• Intense discussions between the Mongolian side and Rio Tinto are on, and three separate committees with members from both sides are holding talks on how the initial investmenton OT had been spent, if the Feasibility Study needs change, and how to find finances to develop the underground mine. Meanwhile, no one is certain how long additional financing for the underground mine at Oyu Tolgoi is to remain suspended.
  • It’s been said that with access to the ocean, Mongolia could serve the world, but without it, she will only serve her neighbours. Seaborne trade will allow Mongolia to offer her abundant natural resources in the global market and fulfil her economic potential, but for this the country needs transit transport facilities through both its neighbours.  Mongolia has been holding regular strategic talks with them to reach this goal.
  • The draft State policy on the mineral sector, now before the State Great Khural, is likely to be discussed and, many hope, approved during the Fall session. Three independent working groups helped prepare the draft. One of these was led by B.Batkhuu, director of Policy Implementation Department at the Ministry of Mining. N.Aruintuya of MMJ talked to him to know more about the draft.
  • Faced with a yawning budget deficit, Prime Minister Julia Gillard last year came up with a 30%-tax on the “super profits” from the mining of iron ore and coal in Australia. From 1 July 2012, a company was to pay the tax when its annual profits reached $75 million. Around 320 companies fell into the net. The impact on the economy was devastating. $75 billion worth of anticipated investment in the country’s mining sector did not materialise, and Gillard’s move was a major reason why her Labour Party lost the Parliamentary election last summer.
  • Interview with S. Haltarbanid, railroad engineer for MTZ (Mongolian Railroad).  A very experienced engineer who during his many years working with the Russians on the construction of the railroad has made over 30,000 km of railroad blueprints.  He is concerned that, in the end, the newly laid railroads will become useless.  Please read the reasons for his concern from the following interview, conducted by reporter N.Ariuntuya.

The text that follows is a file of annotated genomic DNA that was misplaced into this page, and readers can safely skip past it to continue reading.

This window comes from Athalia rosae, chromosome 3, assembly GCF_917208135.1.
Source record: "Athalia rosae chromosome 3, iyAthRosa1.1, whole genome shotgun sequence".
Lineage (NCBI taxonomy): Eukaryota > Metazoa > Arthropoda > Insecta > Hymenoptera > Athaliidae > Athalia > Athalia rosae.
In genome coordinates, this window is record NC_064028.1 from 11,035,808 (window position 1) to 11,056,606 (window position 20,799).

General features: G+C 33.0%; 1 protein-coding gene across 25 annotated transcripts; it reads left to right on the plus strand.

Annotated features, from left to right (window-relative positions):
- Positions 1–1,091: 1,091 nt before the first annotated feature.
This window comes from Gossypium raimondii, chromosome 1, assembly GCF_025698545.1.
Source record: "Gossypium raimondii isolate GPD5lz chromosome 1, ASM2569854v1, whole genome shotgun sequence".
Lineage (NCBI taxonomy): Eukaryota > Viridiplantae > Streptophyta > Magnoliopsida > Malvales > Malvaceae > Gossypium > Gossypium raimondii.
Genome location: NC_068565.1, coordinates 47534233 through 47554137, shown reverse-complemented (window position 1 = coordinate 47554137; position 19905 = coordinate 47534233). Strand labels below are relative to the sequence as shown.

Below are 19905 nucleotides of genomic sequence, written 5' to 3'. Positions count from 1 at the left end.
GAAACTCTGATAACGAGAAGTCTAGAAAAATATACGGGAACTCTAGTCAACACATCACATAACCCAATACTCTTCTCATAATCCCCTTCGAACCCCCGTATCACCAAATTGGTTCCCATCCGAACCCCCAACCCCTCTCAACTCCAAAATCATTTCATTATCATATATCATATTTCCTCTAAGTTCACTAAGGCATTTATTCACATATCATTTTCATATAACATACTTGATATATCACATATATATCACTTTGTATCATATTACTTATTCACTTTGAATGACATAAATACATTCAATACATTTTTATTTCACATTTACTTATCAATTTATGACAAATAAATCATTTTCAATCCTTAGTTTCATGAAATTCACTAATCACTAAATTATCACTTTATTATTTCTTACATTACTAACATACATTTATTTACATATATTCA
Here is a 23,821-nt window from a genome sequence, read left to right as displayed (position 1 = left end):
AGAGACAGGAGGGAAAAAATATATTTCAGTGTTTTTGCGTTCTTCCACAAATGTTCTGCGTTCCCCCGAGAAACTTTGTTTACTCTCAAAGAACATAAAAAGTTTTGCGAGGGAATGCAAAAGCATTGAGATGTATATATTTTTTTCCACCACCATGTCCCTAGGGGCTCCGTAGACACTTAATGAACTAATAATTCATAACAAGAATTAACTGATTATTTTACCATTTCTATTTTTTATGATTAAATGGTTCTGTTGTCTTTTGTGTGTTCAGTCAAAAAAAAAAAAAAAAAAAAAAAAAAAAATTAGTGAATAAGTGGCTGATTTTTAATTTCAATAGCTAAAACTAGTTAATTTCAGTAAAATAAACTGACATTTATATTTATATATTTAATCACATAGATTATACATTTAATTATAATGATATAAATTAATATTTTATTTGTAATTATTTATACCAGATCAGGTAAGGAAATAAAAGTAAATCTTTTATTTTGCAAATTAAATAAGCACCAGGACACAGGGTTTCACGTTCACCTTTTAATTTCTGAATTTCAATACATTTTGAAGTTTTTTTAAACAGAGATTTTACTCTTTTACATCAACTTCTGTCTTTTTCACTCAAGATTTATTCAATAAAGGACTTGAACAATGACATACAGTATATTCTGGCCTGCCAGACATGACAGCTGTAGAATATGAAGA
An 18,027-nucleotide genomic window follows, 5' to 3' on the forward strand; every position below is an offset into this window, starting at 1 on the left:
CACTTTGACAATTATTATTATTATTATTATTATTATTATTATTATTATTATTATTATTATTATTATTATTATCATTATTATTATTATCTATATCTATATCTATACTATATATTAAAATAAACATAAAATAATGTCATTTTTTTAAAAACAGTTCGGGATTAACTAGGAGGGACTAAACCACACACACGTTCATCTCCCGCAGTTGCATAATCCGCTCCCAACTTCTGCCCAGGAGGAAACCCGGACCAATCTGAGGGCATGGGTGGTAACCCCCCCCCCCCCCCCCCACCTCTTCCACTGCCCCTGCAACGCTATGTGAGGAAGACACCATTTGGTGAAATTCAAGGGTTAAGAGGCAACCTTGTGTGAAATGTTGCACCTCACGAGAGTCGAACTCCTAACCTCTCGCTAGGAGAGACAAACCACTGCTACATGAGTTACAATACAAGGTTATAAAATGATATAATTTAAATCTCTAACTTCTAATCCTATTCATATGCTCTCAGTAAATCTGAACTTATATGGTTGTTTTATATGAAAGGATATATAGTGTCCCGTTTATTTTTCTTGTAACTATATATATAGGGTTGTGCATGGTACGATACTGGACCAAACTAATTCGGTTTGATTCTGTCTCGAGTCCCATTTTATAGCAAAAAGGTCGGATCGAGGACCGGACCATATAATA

• In this interview, the Mongolian Ambassador to Australia, R. Bold, addresses a wide range of issues related to Australia and of great importance to Mongolia.  Among the topics he discusses are whether Mongolia can learn from the Australian model of development and whether the Australian government is attempting to improve communication between Rio Tinto and the Mongolian government.
  • The presidential election marathon has begun.  We will see politics unfold until the 26th of June, the day the ballots are taken in, and maybe, even all summer long. 
  • What has been going on in Mongolia is unique, and it has been on my mind ever since it began. What’s important, however, is that we focus on what this means on the street.
  • Cooperation between Mongolia and Japan in the field of mineral exploration began in the first democratic revolutionary years of Mongolia back in the 1990s, and it is my contention that this should be strengthened in the coming years and cover another revolution – that of shale gas exploitation.
  • N. Zoljargal , Governor of Mongol Bank, has said the nation’s growth rate may slow by a third this year from a record 17 percent in 2011 as inflows of foreign investment cool. “It’s a reality check for us,” he said in an interview in Hong Kong, expressing the hope that the pace of expansion may be a “very healthy” 11 to 12 percent.
Do you agree with increasing state participation in the Draft New Mining Law?
  • 1. Agree
  • 2. Disagree



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